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Hmmm... an actor, who's also a writer... who's getting in to writing comics... which are essentially storyboards... So: how long before you start writing and directing your own film shorts (or feature-lengths)? You certainly have the pedigree. ;) --GG
Toggle Commented May 2, 2007 on warp factor awesome at WWdN: In Exile
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Hmmm... an actor, who's also a writer... who's getting in to writing comics... which are essentially storyboards... So: how long before you start writing and directing your own film shorts (or feature-lengths)? You certainly have the pedigree. ;) --GG
Toggle Commented May 2, 2007 on warp factor awesome at WWdN: In Exile
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Just reading thru the posts after mine, and saw this from Justin Hall: ''the folks who have been through intense injustice seem to react one of two ways... either they try to take a stand for people who are themselves victims of injustice; or they become bitter and angry, lashing out in hostility towards everything positive in their lives (and the lives of the people around them)'' Sounds like the makings of a super-hero/super-villain ''origins'' story... --GG
Toggle Commented May 2, 2007 on the butterfly tree at WWdN: In Exile
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Just reading thru the posts after mine, and saw this from Justin Hall: ''the folks who have been through intense injustice seem to react one of two ways... either they try to take a stand for people who are themselves victims of injustice; or they become bitter and angry, lashing out in hostility towards everything positive in their lives (and the lives of the people around them)'' Sounds like the makings of a super-hero/super-villain ''origins'' story... --GG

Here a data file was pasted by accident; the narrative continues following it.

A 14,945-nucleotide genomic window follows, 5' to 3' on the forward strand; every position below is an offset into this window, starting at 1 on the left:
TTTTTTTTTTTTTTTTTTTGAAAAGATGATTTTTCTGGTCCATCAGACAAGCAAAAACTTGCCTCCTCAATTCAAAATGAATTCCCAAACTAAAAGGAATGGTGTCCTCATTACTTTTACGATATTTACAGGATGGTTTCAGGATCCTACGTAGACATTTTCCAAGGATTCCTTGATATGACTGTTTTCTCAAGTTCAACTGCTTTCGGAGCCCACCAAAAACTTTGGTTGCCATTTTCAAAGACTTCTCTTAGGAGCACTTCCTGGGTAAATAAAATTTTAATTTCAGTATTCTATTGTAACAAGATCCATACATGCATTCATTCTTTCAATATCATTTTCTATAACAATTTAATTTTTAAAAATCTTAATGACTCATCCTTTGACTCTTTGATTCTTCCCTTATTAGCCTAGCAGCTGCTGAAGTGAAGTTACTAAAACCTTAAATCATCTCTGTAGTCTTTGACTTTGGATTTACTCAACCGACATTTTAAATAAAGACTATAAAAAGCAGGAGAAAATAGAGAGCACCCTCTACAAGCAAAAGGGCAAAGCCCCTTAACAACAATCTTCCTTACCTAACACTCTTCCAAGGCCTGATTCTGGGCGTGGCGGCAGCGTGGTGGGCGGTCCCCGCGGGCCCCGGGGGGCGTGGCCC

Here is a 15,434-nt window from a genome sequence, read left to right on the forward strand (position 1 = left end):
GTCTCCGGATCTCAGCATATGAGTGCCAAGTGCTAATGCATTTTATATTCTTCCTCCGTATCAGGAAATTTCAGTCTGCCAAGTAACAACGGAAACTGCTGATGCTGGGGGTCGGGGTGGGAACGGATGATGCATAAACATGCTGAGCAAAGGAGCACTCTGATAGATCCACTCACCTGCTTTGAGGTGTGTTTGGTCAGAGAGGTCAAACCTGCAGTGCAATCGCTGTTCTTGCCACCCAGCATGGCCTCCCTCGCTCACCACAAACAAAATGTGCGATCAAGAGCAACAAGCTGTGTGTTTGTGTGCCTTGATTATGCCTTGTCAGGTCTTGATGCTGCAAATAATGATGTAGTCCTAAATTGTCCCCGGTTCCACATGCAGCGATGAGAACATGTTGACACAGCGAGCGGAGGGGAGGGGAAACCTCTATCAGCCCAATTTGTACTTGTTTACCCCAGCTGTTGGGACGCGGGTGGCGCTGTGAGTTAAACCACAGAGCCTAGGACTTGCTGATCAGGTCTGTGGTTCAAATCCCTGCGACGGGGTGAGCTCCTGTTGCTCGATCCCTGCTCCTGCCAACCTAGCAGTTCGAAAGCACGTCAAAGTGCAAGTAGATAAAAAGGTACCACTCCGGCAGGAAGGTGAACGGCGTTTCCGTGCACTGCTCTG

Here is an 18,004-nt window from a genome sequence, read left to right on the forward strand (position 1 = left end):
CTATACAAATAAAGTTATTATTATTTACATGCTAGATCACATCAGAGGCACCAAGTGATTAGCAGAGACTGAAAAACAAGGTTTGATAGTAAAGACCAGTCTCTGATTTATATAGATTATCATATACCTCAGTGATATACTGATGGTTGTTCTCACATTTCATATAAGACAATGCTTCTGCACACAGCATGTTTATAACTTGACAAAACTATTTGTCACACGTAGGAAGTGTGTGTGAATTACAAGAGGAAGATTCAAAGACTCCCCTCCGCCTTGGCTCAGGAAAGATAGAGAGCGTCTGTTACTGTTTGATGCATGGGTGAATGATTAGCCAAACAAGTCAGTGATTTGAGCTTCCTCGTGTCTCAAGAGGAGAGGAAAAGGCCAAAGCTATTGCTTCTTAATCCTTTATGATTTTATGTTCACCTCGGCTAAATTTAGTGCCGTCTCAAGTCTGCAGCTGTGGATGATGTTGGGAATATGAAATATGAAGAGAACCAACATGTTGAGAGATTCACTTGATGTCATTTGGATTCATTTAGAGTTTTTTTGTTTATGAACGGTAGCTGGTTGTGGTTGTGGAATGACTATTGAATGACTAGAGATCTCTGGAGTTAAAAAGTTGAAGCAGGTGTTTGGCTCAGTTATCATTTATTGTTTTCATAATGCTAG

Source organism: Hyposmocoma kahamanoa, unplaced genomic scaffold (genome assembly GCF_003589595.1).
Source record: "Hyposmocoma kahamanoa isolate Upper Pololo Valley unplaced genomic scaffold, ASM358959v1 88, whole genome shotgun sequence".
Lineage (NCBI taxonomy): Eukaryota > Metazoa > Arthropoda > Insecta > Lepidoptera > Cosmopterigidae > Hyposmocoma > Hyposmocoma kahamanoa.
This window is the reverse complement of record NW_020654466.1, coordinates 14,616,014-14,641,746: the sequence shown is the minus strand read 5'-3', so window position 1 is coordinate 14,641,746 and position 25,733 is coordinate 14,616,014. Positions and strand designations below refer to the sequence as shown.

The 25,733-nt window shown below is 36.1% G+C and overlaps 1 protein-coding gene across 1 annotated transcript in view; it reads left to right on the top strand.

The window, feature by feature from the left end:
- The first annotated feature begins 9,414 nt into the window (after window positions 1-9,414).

Toggle Commented May 2, 2007 on the butterfly tree at WWdN: In Exile
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Effective, evocative (sp?) writing -- reminded me of myself in gradeschool (sensitive kid; cried a lot). Re. your parents not confronting the teacher: In addition to it being a generational thing, there's a relationship between level of education and willingness to confront educational figures on their kids' behalf. I forget what your folks did for a living: If they were working-class and/or didn't have a college degree, that might explain it. BTW: Australia must be **way** behind the ''Heroes'' curve: Last week they **finally** showed Mr. Sulu -- and that was just the cameo at the end of the episode. I'm very glad you didn't ''spoiler'' it for we folks in the Down Undies. --GG
Toggle Commented May 1, 2007 on the butterfly tree at WWdN: In Exile
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Effective, evocative (sp?) writing -- reminded me of myself in gradeschool (sensitive kid; cried a lot). Re. your parents not confronting the teacher: In addition to it being a generational thing, there's a relationship between level of education and willingness to confront educational figures on their kids' behalf. I forget what your folks did for a living: If they were working-class and/or didn't have a college degree, that might explain it. BTW: Australia must be **way** behind the ''Heroes'' curve: Last week they **finally** showed Mr. Sulu -- and that was just the cameo at the end of the episode. I'm very glad you didn't ''spoiler'' it for we folks in the Down Undies. --GG
Toggle Commented May 1, 2007 on the butterfly tree at WWdN: In Exile